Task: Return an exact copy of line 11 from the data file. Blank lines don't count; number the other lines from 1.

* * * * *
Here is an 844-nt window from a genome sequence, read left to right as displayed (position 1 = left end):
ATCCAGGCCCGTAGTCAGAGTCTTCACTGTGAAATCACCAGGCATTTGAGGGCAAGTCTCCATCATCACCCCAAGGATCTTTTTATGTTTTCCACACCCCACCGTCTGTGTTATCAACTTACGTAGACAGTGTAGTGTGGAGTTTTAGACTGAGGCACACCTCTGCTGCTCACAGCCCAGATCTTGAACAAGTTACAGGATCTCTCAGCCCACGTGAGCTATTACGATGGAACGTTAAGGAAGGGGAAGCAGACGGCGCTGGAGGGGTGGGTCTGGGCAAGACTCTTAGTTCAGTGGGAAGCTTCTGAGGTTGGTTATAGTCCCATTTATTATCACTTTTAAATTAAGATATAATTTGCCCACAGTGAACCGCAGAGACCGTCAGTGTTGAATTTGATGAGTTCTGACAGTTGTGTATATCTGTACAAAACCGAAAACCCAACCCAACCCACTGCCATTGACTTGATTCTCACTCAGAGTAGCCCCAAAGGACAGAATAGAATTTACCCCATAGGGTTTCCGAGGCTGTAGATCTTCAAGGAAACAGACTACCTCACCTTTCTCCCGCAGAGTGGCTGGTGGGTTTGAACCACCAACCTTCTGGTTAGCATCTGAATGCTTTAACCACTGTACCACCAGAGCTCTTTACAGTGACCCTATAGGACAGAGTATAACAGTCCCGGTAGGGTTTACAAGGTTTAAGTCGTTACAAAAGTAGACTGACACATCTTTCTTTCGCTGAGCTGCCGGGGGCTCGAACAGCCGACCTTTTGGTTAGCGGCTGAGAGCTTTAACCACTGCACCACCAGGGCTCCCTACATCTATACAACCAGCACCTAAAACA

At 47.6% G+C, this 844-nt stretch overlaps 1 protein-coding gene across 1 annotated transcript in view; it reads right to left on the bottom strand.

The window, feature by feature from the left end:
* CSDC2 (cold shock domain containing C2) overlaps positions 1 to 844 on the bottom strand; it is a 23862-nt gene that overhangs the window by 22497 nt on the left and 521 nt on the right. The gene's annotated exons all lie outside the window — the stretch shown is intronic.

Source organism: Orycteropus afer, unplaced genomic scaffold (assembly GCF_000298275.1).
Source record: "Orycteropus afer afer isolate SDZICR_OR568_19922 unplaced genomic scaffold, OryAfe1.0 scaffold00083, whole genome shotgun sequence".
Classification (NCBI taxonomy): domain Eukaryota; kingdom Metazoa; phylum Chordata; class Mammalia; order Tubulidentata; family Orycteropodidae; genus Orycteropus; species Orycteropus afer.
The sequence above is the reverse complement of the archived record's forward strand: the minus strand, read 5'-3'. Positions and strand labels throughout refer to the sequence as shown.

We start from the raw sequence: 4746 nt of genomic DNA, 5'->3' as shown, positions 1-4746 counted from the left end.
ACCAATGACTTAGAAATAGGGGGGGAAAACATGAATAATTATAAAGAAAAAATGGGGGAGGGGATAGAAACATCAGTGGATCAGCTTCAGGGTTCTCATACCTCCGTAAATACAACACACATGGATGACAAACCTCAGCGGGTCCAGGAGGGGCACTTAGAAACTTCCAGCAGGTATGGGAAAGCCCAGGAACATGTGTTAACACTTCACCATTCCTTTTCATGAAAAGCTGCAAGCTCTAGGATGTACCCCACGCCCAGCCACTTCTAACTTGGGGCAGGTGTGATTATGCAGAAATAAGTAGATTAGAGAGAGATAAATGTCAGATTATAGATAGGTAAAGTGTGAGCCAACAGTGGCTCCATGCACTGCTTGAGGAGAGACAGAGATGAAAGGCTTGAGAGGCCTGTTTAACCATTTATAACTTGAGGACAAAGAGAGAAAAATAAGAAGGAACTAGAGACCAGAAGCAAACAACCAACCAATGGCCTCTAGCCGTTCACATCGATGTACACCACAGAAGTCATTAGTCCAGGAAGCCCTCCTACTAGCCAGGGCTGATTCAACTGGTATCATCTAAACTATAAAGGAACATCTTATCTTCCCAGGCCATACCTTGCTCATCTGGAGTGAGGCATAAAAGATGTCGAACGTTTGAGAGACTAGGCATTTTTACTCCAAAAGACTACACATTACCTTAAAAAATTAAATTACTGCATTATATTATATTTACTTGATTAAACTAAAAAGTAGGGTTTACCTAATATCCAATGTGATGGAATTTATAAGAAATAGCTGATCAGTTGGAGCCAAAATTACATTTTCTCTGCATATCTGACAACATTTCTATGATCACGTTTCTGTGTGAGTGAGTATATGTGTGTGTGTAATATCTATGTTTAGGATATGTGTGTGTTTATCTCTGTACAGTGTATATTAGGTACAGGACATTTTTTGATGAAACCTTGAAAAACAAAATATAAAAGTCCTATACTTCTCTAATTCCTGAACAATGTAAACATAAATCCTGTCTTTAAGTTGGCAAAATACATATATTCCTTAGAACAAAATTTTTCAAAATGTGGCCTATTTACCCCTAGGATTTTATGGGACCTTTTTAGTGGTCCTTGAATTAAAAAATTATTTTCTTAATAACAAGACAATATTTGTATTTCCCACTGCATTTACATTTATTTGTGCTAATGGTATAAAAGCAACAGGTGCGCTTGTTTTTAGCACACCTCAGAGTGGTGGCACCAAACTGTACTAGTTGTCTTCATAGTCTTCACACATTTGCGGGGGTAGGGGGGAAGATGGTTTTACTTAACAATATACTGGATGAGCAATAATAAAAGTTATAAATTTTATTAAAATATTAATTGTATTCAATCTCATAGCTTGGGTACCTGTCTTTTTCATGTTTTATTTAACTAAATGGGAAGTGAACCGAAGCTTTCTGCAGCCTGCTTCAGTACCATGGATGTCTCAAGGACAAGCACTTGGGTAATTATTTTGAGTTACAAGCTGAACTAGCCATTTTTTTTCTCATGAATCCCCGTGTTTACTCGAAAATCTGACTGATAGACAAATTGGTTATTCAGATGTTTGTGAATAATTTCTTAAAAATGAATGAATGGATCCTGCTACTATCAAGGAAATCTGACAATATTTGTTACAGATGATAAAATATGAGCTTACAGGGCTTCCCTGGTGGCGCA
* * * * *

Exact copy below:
ACCAATGACTTAGAAATAGGGGGGGAAAACATGAATAATTATAAAGAAAAAATGGGGGAGGGGATAGAAACATCAGTGGATCAGCTTCAGGGTTCTCATACCTCCGTAAATACAACACACATGGATGACAAACCTCAGCGGGTCCAGGAGGGGCACTTAGAAACTTCCAGCAGGTATGGGAAAGCCCAGGAACATGTGTTAACACTTCACCATTCCTTTTCATGAAAAGCTGCAAGCTCTAGGATGTACCCCACGCCCAGCCACTTCTAACTTGGGGCAGGTGTGATTATGCAGAAATAAGTAGATTAGAGAGAGATAAATGTCAGATTATAGATAGGTAAAGTGTGAGCCAACAGTGGCTCCATGCACTGCTTGAGGAGAGACAGAGATGAAAGGCTTGAGAGGCCTGTTTAACCATTTATAACTTGAGGACAAAGAGAGAAAAATAAGAAGGAACTAGAGACCAGAAGCAAACAACCAACCAATGGCCTCTAGCCGTTCACATCGATGTACACCACAGAAGTCATTAGTCCAGGAAGCCCTCCTACTAGCCAGGGCTGATTCAACTGGTATCATCTAAACTATAAAGGAACATCTTATCTTCCCAGGCCATACCTTGCTCATCTGGAGTGAGGCATAAAAGATGTCGAACGTTTGAGAGACTAGGCATTTTTACTCCAAAAGACTACACATTACCTTAAAAAATTAAATTACTGCATTATATTATATTTACTTGATTAAACTAAAAAGTAGGGTTTACCTAATATCCAATGTGATGGAATTTATAAGAAATAGCTGATCAGTTGGAGCCAAAATTACATTTTCTCTGCATATCTGACAACATTTCTATGATCACGTTTCTGTGTGAGTGAGTATATGTGTGTGTGTAATATCTATGTTTAGGATATGTGTGTGTTTATCTCTGTACAGTGTATATTAGGTACAGGACATTTTTTGATGAAACCTTGAAAAACAAAATATAAAAGTCCTATACTTCTCTAATTCCTGAACAATGTAAACATAAATCCTGTCTTTAAGTTGGCAAAATACATATATTCCTTAGAACAAAATTTTTCAAAATGTGGCCTATTTACCCCTAGGATTTTATGGGACCTTTTTAGTGGTCCTTGAATTAAAAAATTATTTTCTTAATAACAAGACAATATTTGTATTTCCCACTGCATTTACATTTATTTGTGCTAATGGTATAAAAGCAACAGGTGCGCTTGTTTTTAGCACACCTCAGAGTGGTGGCACCAAACTGTACTAGTTGTCTTCATAGTCTTCACACATTTGCGGGGGTAGGGGGGAAGATGGTTTTACTTAACAATATACTGGATGAGCAATAATAAAAGTTATAAATTTTATTAAAATATTAATTGTATTCAATCTCATAGCTTGGGTACCTGTCTTTTTCATGTTTTATTTAACTAAATGGGAAGTGAACCGAAGCTTTCTGCAGCCTGCTTCAGTACCATGGATGTCTCAAGGACAAGCACTTGGGTAATTATTTTGAGTTACAAGCTGAACTAGCCATTTTTTTTCTCATGAATCCCCGTGTTTACTCGAAAATCTGACTGATAGACAAATTGGTTATTCAGATGTTTGTGAATAATTTCTTAAAAATGAATGAATGGATCCTGCTACTATCAAGGAAATCTGACAATATTTGTTACAGATGATAAAATATGAGCTTACAGGGCTTCCCTGGTGGCGCA